She slid the door open and the steam escaped, shrouding them. She reached for where she thought Ben was standing, but her hand hit the mirror instead.
Leah made coffee late the next morning. It was Saturday and all the shades were pulled closed. Ben came upstairs with the mail and Leah poured him a mug and added the milk.
The bills were not burnt. Her glossy magazine glistened. Leah didn’t mention the fire and neither did he. It was still out there though, still burning just beyond the edge of their house. They could hear it.
Leah sorted the mail and gave Ben two piles.
You can recycle the first one, she said.
There was a noise then, like machine guns, like bullets hitting the roof. Ben jumped, dropping both piles, and ran down the stairs.
Outside, there was a battlefield. Bird corpses everywhere. All across the driveway. One baby bird had landed on the welcome mat and he stopped just short of crushing its skull. They had fallen from the sky together, dozens of them. The smell was immediate. The rotting and death seeping out of the ground.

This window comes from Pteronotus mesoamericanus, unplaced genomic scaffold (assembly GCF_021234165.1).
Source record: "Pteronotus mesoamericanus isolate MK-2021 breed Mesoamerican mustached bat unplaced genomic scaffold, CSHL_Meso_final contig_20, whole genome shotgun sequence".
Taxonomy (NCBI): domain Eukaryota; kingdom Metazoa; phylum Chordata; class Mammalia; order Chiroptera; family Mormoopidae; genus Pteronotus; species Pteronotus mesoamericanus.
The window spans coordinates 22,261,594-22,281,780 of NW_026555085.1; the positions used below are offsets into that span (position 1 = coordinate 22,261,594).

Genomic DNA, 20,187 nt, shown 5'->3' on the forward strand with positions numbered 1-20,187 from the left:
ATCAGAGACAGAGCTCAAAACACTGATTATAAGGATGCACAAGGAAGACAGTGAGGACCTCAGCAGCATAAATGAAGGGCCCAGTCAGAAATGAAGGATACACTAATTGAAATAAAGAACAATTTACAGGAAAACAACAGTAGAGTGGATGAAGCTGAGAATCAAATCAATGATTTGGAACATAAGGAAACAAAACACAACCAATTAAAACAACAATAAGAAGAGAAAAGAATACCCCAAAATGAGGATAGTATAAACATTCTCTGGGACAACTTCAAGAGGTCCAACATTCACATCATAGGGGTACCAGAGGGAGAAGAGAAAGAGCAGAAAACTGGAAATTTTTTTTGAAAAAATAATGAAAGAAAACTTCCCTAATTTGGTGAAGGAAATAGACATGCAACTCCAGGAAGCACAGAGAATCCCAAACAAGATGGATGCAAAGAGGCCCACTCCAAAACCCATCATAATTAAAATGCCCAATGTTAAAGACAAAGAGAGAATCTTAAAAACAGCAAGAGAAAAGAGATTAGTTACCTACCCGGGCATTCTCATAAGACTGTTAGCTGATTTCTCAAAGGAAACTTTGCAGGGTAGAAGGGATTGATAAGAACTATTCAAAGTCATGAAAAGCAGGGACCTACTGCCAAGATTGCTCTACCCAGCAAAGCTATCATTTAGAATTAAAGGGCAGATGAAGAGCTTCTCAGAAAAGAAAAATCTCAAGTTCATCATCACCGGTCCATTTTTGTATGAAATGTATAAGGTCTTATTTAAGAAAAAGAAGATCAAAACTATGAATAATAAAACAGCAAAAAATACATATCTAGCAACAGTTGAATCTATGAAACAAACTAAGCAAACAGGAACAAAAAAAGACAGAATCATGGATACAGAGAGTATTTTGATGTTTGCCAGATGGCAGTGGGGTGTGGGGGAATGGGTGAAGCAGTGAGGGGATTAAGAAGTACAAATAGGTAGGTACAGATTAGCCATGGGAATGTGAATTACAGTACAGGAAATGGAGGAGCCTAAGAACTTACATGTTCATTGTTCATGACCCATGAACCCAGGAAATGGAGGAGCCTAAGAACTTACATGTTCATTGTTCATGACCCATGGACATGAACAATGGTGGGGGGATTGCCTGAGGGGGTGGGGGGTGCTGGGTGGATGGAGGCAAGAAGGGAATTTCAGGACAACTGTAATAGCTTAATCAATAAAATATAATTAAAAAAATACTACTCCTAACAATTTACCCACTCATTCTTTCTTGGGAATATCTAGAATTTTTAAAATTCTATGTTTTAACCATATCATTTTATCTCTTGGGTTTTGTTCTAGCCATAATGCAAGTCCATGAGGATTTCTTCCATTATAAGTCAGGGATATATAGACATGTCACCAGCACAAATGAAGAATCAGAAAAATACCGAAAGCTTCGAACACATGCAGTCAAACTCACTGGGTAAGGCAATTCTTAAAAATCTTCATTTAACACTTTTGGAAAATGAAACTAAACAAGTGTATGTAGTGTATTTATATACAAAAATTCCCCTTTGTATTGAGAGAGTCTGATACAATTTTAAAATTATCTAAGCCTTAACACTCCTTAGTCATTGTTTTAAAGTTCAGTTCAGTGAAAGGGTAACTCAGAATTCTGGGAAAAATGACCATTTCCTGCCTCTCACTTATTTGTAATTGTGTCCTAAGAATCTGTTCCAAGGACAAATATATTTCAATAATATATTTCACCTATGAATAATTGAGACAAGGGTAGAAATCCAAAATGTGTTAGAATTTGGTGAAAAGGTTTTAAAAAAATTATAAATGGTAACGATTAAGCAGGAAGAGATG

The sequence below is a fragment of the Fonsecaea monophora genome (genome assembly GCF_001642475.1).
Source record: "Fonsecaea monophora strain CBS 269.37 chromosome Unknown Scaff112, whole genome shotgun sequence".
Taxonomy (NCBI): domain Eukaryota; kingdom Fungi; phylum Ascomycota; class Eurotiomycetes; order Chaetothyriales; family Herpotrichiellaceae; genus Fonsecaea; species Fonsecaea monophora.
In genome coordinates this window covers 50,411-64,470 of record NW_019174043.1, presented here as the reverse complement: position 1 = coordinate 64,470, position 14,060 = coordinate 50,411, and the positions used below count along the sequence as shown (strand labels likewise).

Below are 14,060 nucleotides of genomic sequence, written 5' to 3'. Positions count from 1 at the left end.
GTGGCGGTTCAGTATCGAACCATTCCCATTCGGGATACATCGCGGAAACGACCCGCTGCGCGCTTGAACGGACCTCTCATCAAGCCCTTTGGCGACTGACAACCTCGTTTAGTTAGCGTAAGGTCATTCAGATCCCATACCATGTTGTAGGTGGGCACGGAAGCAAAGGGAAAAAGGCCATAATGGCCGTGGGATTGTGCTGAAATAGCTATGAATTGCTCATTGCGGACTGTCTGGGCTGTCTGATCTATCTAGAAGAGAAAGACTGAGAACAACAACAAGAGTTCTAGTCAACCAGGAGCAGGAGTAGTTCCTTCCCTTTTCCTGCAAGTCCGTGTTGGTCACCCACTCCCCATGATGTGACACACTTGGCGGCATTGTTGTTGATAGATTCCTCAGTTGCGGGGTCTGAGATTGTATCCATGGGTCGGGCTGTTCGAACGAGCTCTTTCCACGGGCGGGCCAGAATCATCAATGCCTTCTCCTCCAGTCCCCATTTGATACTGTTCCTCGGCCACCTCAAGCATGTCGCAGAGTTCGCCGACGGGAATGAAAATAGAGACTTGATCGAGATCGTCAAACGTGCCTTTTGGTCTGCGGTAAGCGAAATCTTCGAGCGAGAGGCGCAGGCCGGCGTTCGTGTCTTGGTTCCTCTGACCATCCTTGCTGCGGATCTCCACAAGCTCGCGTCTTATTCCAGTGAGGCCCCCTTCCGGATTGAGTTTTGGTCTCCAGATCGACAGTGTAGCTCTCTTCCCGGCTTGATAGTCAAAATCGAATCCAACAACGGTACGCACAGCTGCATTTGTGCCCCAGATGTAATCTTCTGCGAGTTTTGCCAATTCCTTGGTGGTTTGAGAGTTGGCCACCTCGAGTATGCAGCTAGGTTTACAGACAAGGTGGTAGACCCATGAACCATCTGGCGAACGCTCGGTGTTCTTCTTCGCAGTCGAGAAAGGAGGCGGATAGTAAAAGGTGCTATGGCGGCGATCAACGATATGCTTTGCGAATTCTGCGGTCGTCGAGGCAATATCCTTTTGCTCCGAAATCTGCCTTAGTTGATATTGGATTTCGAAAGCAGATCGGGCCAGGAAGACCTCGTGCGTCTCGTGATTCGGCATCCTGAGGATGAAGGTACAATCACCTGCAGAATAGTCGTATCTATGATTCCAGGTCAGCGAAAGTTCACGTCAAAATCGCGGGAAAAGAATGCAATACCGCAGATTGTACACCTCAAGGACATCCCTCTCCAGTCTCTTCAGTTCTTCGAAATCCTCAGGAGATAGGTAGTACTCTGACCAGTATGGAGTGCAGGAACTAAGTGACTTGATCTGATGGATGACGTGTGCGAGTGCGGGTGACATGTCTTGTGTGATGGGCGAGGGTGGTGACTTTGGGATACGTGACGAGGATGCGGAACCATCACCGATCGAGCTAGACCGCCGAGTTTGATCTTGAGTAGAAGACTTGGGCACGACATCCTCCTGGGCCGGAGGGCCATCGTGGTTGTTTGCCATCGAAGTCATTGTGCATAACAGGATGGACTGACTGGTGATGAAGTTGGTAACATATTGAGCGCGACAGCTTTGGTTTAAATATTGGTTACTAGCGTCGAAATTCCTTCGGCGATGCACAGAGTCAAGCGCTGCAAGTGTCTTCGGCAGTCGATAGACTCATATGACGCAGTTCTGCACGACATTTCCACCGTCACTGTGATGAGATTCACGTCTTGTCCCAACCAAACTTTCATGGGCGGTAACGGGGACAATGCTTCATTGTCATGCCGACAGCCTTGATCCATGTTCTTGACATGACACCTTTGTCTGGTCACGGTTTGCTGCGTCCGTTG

What do we do? Ben asked. Leah wasn’t behind him. He was surprised to see that he was alone.
In the kitchen, Leah was squatting to pick up the fallen envelopes. Ben told her about the dead birds.
What do we do? he repeated.
The downstairs neighbors were away on vacation. They wouldn’t be back for several more weeks. The landlord lived in the next town over. The blackbirds were their problem to solve for themselves.
Now we call Animal Control, she said.
She made the call and Ben closed every window in case the birds carried an airborne disease. There was news of the sinkhole on the TV, but they only half-listened while they waited for the van to arrive. Ben stared at the blackbirds on the driveway. They formed constellations. Dark dots against the concrete. Fallen shadows of the sky.